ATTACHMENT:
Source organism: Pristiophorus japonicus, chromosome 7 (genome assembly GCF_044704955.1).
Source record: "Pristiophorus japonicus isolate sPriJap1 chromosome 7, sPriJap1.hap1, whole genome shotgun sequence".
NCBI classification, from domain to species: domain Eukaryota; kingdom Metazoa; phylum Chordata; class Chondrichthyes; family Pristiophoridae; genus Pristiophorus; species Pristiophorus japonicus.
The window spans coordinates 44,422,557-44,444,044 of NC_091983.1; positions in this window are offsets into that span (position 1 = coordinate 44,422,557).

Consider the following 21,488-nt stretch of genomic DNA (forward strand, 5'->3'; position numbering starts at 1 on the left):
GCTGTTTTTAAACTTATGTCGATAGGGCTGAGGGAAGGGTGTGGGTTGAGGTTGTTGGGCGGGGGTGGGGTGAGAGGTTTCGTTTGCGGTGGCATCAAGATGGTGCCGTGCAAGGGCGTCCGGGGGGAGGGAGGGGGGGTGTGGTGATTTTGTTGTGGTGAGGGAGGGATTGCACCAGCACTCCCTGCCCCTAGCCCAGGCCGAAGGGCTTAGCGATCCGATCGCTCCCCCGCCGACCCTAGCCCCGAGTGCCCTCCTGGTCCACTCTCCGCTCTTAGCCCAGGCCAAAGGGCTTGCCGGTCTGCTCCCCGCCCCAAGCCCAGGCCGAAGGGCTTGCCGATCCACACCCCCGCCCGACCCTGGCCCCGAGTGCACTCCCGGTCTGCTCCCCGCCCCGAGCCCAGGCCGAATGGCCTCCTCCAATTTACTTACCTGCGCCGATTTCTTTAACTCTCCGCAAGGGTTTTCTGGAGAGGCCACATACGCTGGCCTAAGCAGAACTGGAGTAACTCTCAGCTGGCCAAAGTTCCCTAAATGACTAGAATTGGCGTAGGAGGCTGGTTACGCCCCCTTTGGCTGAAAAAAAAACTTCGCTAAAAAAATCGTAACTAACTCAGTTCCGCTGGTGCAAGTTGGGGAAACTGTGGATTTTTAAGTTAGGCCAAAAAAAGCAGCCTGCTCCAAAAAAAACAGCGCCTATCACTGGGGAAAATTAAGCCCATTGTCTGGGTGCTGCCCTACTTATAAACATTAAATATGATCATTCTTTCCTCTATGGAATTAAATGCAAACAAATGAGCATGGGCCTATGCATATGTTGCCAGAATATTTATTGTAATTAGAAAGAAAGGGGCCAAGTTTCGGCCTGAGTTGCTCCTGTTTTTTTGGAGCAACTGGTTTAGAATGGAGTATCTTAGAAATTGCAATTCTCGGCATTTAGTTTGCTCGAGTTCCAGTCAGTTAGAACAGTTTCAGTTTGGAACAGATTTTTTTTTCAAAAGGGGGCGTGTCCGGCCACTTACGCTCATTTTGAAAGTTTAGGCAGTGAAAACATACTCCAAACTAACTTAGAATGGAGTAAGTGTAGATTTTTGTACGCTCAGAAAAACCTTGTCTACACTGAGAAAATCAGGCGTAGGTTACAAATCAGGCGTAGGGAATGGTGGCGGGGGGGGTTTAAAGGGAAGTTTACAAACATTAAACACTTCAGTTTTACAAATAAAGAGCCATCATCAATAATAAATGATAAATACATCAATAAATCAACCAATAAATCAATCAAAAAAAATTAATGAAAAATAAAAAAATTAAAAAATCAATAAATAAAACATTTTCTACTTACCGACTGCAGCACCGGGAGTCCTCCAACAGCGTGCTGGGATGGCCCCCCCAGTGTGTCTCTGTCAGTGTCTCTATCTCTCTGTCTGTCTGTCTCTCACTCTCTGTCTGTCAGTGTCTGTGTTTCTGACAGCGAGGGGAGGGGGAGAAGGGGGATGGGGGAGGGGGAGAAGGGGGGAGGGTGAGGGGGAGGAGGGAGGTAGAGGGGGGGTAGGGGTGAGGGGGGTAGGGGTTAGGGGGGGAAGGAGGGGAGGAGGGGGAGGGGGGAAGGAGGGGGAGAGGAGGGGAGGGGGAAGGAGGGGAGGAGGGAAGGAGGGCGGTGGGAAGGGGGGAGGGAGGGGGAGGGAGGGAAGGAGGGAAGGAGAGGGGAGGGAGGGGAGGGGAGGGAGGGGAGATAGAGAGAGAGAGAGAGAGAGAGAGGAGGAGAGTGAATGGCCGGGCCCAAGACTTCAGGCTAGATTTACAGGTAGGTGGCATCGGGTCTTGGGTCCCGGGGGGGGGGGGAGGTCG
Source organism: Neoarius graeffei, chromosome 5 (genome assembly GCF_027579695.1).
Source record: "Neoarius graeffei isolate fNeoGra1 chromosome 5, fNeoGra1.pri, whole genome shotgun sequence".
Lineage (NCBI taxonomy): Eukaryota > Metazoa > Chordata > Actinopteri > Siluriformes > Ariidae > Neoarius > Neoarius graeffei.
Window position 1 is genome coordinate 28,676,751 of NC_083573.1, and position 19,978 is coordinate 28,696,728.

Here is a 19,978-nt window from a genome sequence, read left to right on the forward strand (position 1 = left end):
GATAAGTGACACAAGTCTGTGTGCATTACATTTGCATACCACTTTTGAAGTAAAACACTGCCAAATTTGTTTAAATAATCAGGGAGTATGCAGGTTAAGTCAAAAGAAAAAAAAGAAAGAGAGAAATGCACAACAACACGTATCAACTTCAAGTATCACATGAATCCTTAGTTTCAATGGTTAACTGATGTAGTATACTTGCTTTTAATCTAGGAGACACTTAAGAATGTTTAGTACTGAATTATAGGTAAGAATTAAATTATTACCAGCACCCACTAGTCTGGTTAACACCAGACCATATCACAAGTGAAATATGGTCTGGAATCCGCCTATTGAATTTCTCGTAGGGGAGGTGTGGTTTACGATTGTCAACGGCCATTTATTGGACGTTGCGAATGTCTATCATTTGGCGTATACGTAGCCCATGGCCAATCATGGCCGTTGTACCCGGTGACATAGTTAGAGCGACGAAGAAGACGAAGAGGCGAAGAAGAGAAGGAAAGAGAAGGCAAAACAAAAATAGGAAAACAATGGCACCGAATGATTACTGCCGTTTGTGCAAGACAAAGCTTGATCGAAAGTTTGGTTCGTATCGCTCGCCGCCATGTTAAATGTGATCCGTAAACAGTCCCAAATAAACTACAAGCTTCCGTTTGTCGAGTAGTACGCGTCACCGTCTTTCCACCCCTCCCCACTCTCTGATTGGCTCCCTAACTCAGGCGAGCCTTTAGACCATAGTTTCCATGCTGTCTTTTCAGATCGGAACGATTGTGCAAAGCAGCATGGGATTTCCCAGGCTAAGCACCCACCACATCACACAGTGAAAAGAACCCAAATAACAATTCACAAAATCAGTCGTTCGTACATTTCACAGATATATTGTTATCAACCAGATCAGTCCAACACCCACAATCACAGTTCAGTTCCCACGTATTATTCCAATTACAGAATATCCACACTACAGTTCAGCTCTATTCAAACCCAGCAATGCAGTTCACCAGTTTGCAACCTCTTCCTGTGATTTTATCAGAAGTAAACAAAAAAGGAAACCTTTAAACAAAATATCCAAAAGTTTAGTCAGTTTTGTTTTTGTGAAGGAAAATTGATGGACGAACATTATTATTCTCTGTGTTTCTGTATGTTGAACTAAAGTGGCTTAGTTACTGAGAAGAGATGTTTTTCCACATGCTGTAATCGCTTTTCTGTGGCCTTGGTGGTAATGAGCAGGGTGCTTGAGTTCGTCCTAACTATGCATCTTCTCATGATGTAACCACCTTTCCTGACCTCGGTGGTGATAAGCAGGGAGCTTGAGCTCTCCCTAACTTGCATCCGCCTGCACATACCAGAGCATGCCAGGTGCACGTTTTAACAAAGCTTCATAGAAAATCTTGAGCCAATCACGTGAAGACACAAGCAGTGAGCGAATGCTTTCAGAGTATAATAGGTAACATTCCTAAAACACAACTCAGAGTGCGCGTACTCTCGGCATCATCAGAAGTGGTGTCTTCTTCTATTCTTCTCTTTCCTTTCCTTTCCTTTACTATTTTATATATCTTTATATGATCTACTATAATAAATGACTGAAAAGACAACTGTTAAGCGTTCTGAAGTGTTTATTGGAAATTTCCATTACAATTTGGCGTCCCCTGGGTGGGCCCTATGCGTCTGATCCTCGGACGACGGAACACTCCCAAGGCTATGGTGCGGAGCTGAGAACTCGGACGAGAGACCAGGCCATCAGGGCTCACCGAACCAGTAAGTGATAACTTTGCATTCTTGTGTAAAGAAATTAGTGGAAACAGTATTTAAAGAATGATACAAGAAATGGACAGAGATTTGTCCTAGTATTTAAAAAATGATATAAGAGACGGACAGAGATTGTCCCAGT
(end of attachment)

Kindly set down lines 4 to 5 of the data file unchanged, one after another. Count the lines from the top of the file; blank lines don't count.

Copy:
The window spans coordinates 44,422,557-44,444,044 of NC_091983.1; positions in this window are offsets into that span (position 1 = coordinate 44,422,557).

Consider the following 21,488-nt stretch of genomic DNA (forward strand, 5'->3'; position numbering starts at 1 on the left):